Rich In God’s Love

See, you lowly ones, and be glad;
you who seek God, may your hearts revive!
For God hears the poor,
and God spurns not those who are in chains.

Psalm 69:33-35

When the media features items regarding the poor, we assume that the term references those with dire material needs and this is often the case. Still, God’s definition of “the poor” is all-inclusive. Whether our needs are material or spiritual, God attends to us. Sometimes, we seem to be doing well in the world’s eyes only to discover the need deep within us where it matters most. Just as the materially poor climb a slippery slope when it comes to establishing a secure life for themselves and their loved ones, others of us sometimes lose our grip on the things which are truly most important to us.

It seems to me that we are all counted among God’s poor at one time or another. This much-loved group includes us whenever this life robs us of the things we need to carry on. Whether we are lacking money enough for a loaf of bread or energy enough to care for our aging parent, God knows our need and shares our concern. Whether we are besought by the enemy before us or by the demons within us, God stands at our sides. Whether a physical or mental or emotional illness plagues us, God understands our predicament. In spite of our many needs, God always provides love enough for us to get by.

Loving God, you recognize our poverty in all of its forms. Thank you for your generous response.

©2019 Mary Penich – All Rights Reserved

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Plan Generously

“…go, sell what you have and give to the poor,
and you will have treasure in heaven.”

From Matthew 19:21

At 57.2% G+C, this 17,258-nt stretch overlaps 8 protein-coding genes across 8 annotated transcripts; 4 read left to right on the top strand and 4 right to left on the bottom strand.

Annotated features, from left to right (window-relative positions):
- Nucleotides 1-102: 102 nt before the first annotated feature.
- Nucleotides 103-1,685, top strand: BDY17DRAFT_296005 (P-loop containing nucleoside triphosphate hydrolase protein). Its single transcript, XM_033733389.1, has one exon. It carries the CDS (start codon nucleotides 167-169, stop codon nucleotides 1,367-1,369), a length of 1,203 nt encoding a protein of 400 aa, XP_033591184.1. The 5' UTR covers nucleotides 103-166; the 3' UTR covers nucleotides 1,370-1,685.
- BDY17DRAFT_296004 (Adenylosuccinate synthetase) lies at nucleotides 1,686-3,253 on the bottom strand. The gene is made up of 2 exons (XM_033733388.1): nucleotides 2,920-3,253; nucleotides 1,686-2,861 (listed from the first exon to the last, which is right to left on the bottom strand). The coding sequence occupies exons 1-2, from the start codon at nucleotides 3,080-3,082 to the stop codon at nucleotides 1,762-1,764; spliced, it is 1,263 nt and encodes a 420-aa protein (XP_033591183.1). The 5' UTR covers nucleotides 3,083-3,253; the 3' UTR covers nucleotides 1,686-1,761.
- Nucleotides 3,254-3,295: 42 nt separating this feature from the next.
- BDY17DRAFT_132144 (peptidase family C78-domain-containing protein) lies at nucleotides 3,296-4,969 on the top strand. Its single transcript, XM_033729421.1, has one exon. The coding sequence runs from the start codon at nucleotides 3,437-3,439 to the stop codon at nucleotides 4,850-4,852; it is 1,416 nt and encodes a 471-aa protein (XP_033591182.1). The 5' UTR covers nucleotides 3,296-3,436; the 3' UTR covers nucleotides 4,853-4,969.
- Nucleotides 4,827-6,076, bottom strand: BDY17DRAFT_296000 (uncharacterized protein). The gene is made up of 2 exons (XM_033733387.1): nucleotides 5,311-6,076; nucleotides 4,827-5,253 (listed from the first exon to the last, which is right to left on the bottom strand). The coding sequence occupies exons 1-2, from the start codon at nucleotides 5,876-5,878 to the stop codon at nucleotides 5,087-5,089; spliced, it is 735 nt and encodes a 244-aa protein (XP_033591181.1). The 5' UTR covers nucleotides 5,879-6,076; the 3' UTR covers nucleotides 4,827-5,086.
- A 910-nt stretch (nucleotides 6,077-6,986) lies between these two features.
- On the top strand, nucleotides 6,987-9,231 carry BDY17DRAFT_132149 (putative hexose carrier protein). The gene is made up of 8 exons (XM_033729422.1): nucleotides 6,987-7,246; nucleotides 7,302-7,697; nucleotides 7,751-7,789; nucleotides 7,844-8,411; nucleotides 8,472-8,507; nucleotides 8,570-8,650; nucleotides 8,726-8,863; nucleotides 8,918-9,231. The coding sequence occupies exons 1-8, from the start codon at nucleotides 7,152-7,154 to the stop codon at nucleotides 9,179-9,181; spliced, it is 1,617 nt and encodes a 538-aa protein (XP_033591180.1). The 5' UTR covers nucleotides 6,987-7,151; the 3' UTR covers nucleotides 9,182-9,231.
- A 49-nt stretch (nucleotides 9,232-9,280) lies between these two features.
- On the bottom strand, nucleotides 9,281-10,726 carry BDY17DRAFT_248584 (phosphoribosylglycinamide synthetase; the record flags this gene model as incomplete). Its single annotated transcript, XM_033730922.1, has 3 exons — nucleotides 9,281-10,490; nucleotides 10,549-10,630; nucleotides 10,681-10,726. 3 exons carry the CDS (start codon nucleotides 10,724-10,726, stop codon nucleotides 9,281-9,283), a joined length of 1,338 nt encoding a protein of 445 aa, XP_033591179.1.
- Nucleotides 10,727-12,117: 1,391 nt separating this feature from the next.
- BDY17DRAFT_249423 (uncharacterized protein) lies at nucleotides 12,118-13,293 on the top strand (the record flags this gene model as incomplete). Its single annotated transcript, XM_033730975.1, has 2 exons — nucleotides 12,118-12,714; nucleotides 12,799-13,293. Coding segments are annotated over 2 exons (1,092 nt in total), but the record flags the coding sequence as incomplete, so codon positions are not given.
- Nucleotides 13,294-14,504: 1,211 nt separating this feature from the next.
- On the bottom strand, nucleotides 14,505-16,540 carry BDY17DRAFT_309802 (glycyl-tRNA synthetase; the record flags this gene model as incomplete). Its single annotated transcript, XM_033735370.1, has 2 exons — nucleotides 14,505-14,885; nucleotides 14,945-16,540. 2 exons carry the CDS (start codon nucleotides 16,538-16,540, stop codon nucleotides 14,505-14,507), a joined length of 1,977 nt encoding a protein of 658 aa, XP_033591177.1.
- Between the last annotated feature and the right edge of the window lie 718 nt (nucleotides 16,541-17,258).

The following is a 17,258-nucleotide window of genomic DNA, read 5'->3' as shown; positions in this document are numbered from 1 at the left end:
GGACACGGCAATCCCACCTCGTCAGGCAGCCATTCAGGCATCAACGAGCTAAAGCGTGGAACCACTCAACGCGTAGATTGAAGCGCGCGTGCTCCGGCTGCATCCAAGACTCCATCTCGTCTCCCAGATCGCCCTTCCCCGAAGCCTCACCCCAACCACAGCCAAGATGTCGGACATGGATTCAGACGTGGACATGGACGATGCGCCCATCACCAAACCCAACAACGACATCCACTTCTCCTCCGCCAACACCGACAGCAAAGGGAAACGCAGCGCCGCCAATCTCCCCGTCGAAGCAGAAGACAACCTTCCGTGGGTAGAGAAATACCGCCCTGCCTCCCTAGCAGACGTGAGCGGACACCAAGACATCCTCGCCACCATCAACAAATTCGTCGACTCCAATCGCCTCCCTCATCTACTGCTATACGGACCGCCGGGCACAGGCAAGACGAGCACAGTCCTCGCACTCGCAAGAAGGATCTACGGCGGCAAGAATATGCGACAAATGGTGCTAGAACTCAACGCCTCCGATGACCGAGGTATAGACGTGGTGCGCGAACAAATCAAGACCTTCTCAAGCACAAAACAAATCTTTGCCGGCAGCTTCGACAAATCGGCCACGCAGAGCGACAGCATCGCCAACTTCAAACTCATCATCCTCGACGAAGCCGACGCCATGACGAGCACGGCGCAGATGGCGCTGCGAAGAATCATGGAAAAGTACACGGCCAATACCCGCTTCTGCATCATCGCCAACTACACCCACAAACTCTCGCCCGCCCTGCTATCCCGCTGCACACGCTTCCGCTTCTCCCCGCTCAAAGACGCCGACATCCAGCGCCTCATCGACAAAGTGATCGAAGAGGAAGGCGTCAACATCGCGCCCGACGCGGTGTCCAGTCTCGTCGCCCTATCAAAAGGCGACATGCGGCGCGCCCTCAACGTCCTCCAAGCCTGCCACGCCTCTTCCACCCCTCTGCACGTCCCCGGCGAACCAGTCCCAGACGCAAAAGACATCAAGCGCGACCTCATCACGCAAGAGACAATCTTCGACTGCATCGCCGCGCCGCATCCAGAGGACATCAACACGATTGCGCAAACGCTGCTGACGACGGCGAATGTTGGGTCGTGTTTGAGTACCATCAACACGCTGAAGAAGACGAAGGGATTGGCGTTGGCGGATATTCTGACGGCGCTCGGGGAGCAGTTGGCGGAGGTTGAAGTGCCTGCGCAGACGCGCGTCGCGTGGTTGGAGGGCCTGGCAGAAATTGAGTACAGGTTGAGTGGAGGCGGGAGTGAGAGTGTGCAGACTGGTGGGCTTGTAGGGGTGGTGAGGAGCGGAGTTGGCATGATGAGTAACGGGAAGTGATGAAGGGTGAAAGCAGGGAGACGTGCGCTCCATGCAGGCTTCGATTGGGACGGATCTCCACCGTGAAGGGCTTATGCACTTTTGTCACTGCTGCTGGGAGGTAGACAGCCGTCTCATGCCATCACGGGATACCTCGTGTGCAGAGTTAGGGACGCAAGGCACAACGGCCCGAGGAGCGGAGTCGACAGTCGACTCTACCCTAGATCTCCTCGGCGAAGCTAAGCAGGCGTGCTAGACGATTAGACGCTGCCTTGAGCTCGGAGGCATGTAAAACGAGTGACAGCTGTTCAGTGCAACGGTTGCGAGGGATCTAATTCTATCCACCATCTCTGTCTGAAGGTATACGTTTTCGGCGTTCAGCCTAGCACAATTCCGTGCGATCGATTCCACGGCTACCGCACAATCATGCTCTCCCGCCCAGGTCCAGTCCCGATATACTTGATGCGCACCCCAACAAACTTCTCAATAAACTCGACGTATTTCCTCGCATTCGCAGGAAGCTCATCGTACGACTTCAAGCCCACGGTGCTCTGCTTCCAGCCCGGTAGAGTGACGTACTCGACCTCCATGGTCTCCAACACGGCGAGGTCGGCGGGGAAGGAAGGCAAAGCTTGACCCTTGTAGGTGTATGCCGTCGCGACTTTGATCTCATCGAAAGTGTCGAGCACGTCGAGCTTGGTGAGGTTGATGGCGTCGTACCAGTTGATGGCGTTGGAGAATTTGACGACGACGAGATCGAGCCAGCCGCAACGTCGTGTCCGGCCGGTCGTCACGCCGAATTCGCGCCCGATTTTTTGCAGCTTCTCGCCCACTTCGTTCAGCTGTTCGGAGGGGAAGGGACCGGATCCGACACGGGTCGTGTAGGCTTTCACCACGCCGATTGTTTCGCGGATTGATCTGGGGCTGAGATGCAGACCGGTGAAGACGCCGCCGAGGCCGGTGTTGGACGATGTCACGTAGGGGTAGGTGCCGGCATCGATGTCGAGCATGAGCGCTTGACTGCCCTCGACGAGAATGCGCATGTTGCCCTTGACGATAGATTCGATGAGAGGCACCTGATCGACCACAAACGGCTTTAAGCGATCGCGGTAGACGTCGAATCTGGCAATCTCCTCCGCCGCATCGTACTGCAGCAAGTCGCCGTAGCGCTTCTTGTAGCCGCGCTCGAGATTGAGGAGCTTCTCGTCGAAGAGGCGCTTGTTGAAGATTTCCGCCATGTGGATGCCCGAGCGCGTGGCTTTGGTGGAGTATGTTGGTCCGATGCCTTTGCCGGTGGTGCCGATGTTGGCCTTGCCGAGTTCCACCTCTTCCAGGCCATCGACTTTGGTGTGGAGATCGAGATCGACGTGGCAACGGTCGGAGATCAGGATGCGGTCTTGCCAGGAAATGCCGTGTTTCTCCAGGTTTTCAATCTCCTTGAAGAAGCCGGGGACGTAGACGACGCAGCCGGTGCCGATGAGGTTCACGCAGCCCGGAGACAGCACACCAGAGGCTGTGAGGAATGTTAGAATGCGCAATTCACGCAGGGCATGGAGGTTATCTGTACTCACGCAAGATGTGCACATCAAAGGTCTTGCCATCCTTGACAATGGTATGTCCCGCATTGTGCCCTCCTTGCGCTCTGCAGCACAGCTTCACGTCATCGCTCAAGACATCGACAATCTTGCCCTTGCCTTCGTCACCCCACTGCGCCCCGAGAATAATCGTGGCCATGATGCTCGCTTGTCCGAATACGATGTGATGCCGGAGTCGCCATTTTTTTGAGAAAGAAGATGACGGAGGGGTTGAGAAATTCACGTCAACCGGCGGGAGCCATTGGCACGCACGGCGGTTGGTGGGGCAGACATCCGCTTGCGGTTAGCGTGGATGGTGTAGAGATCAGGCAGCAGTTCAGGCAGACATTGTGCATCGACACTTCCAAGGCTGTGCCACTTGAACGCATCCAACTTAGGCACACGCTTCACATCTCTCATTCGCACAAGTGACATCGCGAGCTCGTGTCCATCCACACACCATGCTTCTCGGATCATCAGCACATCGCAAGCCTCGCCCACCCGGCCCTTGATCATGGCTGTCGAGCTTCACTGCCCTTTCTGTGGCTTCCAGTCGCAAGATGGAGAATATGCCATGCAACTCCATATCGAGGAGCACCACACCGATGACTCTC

I learned about the poor early on. Though my own family could be counted among the working poor, my mom often assured us that there were far needier people in the world. So it was that I took encounters with those needy ones to heart…

Throughout college, I traveled from the West Side to the far northeast of Chicago. I attended Mundelein College located next door to Loyola University. Loyola’s beloved Sister Jean taught me there. That hour commute required a bus ride and then subsequent transfers to the Lake and Howard Street trains.

One January day, a woman wearing only a clear plastic raincoat over her clothing rode with me. She carried two bags which looked more like her belongings than the fruits of a shopping spree. Though the woman didn’t ask, I felt compelled to give her my jacket. At the time, this jacket was my only coat. I was paying my own way through college and really couldn’t afford to replace it. Still… While I closed my eyes to ask for guidance, the train stopped and my raincoat-clad friend stepped off. I felt terribly guilty about this missed opportunity until I shared it with a friend. “You did receive guidance from above.” he said. “The woman got off the train and you kept the coat you needed. God took care of you and God will inspire someone to take care of her.”

I puzzled over this for some time. I also gave to the poor whenever I could. When I graduated and acquired a job, I began to budget for my giving. Finally, there was no question regarding what I could and couldn’t afford. Giving became part of the plan.